A note on fairy lights on portaloos

A house at the end of my road is undergoing some construction.

One side is completely demolished, and there are bricks and debris everywhere.

Scaffolding encases the entire house, peppered with empty bottles and sandwich packets betraying the builders’ fondness for an M&S meal deal.

The overall impression is, to put it mildly, one of complete and utter carnage.

The residents of the house are living there while the work is going on. I see them coming and going each day, brushing the brick dust off their coats before getting into their car. They look stressed.

Outside the house is a portaloo: a big blue plastic thing standing between the wall and the front window. Positioned as it is, it blocks any daylight threatening to enter the house.

As most portaloos are, it is ugly.


Draped across the portaloo—wound around the railings and the branches of the hedge at the front of the house—is a string of fairy lights.

I noticed them for the first time a couple of nights ago when I went out for an evening run.

I run past this house often, and I tend to notice things like fairy lights as I’m sweating and swearing and lamenting my decision to exercise.

And because of this, there’s something I’m quite certain of: these fairy lights are new.






What that means is that at some point, during the destruction and the dust and the seemingly relentless hammering of a pneumatic drill, someone in that house held their index finger triumphantly aloft and said: “I know what to do!”.

They travelled up into a dusty loft to fetch the fairy lights.

They stepped outside into the cold and the rain, and they wrestled those fairly lights around the railings, and through the branches of their laurel bush, and across the top of their portaloo.

They sourced an extension lead to plug them in, and fed it through a small gap at the edge of their front door.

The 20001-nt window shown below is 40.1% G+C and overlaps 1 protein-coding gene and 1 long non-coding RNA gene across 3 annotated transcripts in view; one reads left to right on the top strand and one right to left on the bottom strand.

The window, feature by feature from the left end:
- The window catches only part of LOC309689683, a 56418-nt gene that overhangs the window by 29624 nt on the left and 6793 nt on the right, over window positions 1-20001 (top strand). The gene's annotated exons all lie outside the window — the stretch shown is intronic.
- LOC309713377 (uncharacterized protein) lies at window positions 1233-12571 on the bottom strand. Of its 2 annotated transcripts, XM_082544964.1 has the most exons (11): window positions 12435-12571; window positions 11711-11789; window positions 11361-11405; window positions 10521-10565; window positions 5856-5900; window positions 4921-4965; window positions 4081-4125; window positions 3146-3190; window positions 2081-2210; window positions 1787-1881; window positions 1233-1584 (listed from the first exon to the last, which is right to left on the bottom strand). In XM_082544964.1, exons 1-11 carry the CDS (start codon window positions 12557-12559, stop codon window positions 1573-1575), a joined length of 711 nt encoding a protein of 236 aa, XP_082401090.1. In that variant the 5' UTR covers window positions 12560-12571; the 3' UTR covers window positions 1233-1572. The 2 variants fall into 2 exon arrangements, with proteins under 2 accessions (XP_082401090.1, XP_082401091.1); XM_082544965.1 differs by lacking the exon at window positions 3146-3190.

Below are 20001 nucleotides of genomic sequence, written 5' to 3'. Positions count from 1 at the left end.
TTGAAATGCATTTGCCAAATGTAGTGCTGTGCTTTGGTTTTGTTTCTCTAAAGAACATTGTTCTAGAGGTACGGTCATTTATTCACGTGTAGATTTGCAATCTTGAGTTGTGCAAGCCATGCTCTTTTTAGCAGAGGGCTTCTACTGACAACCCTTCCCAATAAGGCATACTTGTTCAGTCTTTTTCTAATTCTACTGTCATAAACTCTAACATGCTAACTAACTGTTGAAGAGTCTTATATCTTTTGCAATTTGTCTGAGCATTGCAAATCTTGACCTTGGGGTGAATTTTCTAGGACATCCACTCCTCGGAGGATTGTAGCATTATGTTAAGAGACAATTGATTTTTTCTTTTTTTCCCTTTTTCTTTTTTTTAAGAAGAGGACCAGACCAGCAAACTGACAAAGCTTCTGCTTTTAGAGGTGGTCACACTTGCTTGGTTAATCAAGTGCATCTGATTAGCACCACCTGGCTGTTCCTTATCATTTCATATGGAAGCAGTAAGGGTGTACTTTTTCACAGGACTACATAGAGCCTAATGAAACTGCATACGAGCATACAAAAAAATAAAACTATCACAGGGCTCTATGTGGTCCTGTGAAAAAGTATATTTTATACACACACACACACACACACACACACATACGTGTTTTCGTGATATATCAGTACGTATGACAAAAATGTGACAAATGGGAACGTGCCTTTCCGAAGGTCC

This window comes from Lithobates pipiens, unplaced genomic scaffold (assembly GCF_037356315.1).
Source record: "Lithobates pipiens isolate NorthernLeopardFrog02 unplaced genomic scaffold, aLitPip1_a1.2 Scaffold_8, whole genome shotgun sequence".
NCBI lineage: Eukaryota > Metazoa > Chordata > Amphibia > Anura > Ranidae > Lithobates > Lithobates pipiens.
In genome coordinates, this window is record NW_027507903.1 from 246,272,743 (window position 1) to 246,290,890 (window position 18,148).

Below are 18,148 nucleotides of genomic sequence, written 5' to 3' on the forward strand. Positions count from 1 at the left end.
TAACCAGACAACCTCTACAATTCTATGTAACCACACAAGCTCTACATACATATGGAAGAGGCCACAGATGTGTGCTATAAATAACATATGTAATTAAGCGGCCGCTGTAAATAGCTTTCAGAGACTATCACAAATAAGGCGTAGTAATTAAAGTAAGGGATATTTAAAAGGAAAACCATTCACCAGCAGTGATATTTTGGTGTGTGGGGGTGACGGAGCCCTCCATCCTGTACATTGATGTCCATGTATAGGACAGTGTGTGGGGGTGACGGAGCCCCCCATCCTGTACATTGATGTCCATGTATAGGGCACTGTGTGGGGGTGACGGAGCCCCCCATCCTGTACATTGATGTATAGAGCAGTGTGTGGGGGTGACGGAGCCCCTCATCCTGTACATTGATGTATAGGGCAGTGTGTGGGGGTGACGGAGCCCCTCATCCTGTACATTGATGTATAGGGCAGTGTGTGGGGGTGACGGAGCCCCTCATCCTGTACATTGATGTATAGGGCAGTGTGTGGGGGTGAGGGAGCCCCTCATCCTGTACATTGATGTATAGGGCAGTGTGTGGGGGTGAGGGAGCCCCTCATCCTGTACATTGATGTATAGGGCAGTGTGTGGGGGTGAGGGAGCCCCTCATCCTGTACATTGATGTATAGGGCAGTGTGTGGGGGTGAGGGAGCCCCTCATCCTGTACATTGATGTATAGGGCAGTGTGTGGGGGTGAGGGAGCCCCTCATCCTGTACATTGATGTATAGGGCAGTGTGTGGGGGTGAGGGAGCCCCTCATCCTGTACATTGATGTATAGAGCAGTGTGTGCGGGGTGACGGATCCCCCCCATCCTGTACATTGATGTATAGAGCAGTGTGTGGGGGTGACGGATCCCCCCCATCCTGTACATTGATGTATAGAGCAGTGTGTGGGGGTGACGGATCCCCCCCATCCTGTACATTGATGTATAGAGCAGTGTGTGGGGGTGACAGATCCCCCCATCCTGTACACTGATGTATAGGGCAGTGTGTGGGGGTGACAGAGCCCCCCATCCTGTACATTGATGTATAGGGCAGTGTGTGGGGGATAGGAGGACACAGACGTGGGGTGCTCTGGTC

They switched the lights on, and they stood back to admire their handiwork.

I pondered this.

“Why bother?” I thought crossly as my protesting legs propelled me past the house. “You’re living in complete chaos, your house is in ruins, the sound is driving me to distraction and I’m not living in it—and you’ve chosen to expend your presumably waning energy on illuminating a vessel into which multiple people defecate.”

I won’t lie, it felt metaphorical.

And then I realised.

And now it was my turn to hold an index finger triumphantly aloft. Aha!

“This isn’t about the fairy lights at all!” I observed, shrewdly.

We are living in an age of uncertainty, misery and mayhem.

We are crawling our way through the fringes of a deadly pandemic.

We are witnessing extinction and forced-migration on a scale I doubt any of us thought we’d live through.

Billionaires are jaunting into space while the planet burns and societal fractures seem to become more deeply entrenched with every day that passes.

“Why bother?” has become an internal mantra I recite without thinking, anytime I bear witness to the irksome practice of “fun.”

Seeing people getting on with their lives has begun to feel like a deeply personal slight when I feel so frozen in anxiety and gloom.

But—and I’ll bet you can see where this is going—that’s wrong.

It’s not wrong to feel sad. It’s not wrong to feel embittered and nihilistic and hopeless. It’s not wrong to feel anxious. It’s somewhat rational to feel those things in these times, and I do say that knowing there are many people dealing with much worse things than me.

What is wrong, though, is to begrudge people their efforts to seek joy in the darkness.

Happiness is one of our most basic human needs and it is our right to find it in whichever way we can—as long as we don’t hurt anyone in the process.

So the least I can do is to get out of their way and to respect them when they do.

The next time I run past that house—sweating and swearing and lamenting my decision to exercise—I will nod to my neighbours’ house.

I will mentally salute their optimism and fortitude.

If the world can hold space for sadness, joy, and a festooned lavatory or two, then so can I.